World War II bombs a daily threat in Solomon Islands | Pacific Beat

World War II bombs a daily threat in Solomon Islands

World War II bombs a daily threat in Solomon Islands

Updated 28 October 2013, 18:23 AEDT

The Australian Defence Force says the amount of unexploded bombs in Solomon Islands - left-over from World War Two - is a "scourge" that is stunting the nation's development.

This week, the Australian Defence Force begins a month-long operation to remove bombs from the Islands.

Operation "Render Safe" involves more than 200-military personnel from Australia, New Zealand, the United States and Canada.

Commander Doug Griffiths says its the biggest operation of its type for the Solomon Islands.

Commander Griffiths told Iskhandar Razak World War two bombs are found on a daily-basis near populated areas, and prime development land.

Presenter: Iskhandar Razak

Speaker: Commander Doug Griffiths, Royal Australian Navy

GRIFFITHS: Throughout the Solomon Islands, there's an unknown quantity of unexploded ordinance, which has been left over from World War Two.

You have to remember that Solomon Islands was at the forefront of some of the bloodiest fighting 60 years ago, with allied forces, so, of course, that's the Japanese, who had quite a significant stronghold in the islands. So with the fighting that went on there over 60 years ago, there's been quite a lot of unexploded ordinance that remains to this day.

RAZAK: Where do we think that they are in Solomon Islands, is it well populated areas or densely populated areas?

GRIFFITHS: It constantly turns up when they're clearing land, when they're building. This is a hazard which has been pretty much a scourge for the local population for sometime and a lot of the time they haven't had the capability or the capacity to actually deal with it on the volume that's required to be addressed. It does get reported through to the Solomon Islands Police force on a daily basis.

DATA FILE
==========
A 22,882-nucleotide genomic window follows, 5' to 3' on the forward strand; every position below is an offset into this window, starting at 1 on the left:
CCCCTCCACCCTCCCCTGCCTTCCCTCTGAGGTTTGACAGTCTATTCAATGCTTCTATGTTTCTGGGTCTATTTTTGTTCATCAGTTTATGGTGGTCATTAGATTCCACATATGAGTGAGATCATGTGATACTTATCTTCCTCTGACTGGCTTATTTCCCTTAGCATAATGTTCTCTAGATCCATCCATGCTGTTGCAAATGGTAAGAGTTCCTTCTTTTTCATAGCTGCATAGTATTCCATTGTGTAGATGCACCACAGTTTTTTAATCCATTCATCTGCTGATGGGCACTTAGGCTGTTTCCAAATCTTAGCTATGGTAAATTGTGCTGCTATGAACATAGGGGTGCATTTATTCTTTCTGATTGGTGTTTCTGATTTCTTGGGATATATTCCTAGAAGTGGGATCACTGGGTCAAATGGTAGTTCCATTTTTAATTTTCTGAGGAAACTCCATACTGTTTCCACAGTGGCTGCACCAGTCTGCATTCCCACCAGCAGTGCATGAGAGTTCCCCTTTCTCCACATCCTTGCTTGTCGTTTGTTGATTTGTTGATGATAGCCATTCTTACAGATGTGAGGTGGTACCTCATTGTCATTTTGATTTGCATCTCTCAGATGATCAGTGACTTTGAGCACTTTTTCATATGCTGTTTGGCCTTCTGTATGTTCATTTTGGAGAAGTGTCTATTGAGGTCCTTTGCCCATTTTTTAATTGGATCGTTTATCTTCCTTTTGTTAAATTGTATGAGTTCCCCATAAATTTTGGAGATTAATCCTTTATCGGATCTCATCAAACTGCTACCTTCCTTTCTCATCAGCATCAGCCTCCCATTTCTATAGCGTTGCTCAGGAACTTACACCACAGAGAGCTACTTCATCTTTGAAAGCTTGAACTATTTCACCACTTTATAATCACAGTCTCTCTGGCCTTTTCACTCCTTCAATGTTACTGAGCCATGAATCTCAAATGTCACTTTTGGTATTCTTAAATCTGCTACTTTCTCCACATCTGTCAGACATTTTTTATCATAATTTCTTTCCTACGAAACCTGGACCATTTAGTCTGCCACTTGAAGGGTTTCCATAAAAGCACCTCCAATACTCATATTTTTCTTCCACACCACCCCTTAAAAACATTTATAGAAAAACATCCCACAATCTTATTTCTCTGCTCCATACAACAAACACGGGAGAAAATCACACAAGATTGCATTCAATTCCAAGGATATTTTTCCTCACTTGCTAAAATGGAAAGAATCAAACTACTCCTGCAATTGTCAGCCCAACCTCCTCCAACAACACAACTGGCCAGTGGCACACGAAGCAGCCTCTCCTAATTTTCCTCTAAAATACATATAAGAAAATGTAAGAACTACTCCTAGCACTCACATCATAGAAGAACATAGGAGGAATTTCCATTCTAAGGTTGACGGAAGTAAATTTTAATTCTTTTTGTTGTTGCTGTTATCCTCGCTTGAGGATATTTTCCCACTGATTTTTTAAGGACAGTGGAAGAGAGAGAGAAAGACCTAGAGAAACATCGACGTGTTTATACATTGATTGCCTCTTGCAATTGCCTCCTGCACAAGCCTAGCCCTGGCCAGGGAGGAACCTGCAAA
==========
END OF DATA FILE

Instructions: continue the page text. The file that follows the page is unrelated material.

RAZAK: Is this legacy from World War Two stopping Solomon Islands from developing, from using land to develop into buildings, or pastoral or agricultural areas?

GRIFFITHS: Well, there's certainly land in the vicinity of Honiara, on the island of Guadalcanal, that we're going to be focusing a lot of time and effort into and this is an area called Hells Point. It's just adjacent to the Henderson Airfield which is Solomon Islands International Airport and that's an area has been unable to be developed, because just the sheer volume of ordinance which was left over from World War Two.

RAZAK: What nations are involved in this operation? It's an Australian-led operation, but are there other nations involved as well?

GRIFFITHS: Oh, absolutely. This is the first time we've actually executed render safe on this scale. As you've said, it's Australian-led and we're represented by all three services, but this time, we're joined by the New Zealand Defence Force, members of the United States Navy and the Canadian Defence Force.

RAZAK: What role will local authorities take in Operation Render Safe?

GRIFFITHS: Well, we plan on working alongside the Royal Solomon Islands Police Force very, very closely. They have the connections within the community, so they're able to identify where the hazards are. So we'll be working very close with the Royal Solomon Islands Police Force, as well as their Maritime Wing for some of the transport arrangements that we around the area.

RAZAK: This isn't the first time that the Australian Defence Force has been involved getting rid of unexploded bombs from World War Two in the Pacific, but how does this operation this time around, this month-long operation compare to previous operations in Solomon Islands or Papua New Guinea?

GRIFFITHS: Well, previously in 2011, this was the last time we conducted an operation Render Safe. We did that in the Rabaul and Kokoda area of Papua New Guinea.

That was highly successful, and that involved New Zealand Navy as well as the Papua New Guinea Defence Force.

This time the scale of the operation has increased obviously with the involvement of the US and Canada and we're actually focusing on a couple of different areas. So not only are we looking at the areas around Honiara, but we're also looking at the areas around the Russell Island Group, and this is an area which was specifically identified by the Solomon Islands government as an area which they had concerns of the volume of explosive remnants of war.

RAZAK: This is a month-long operation and you've already said, we don't really know how many bombs are left over in the region from World War Two. Is one month long enough?

GRIFFITHS: Oh, I don't think so, I don't think so. I think that if the work that we can do there in the period that we've got available. If we can focus that on removing some of the immediate threats in the areas that we're working on, to make the area safer for the local population, I think we'll have achieved our aim.

I think that we'll make a dent, but I think it's only going to be a small one, noting the sheer volume of ordinance which continues to turn up on a daily basis.

RAZAK: So this isn't going to be the last of the operations, I guess. We'll be back there, won't we?

GRIFFITHS: Well, Operation Render Safe is an enduring ADF commitment to the South West Pacific, so I have no doubt that we will be back again in the Solomon Islands

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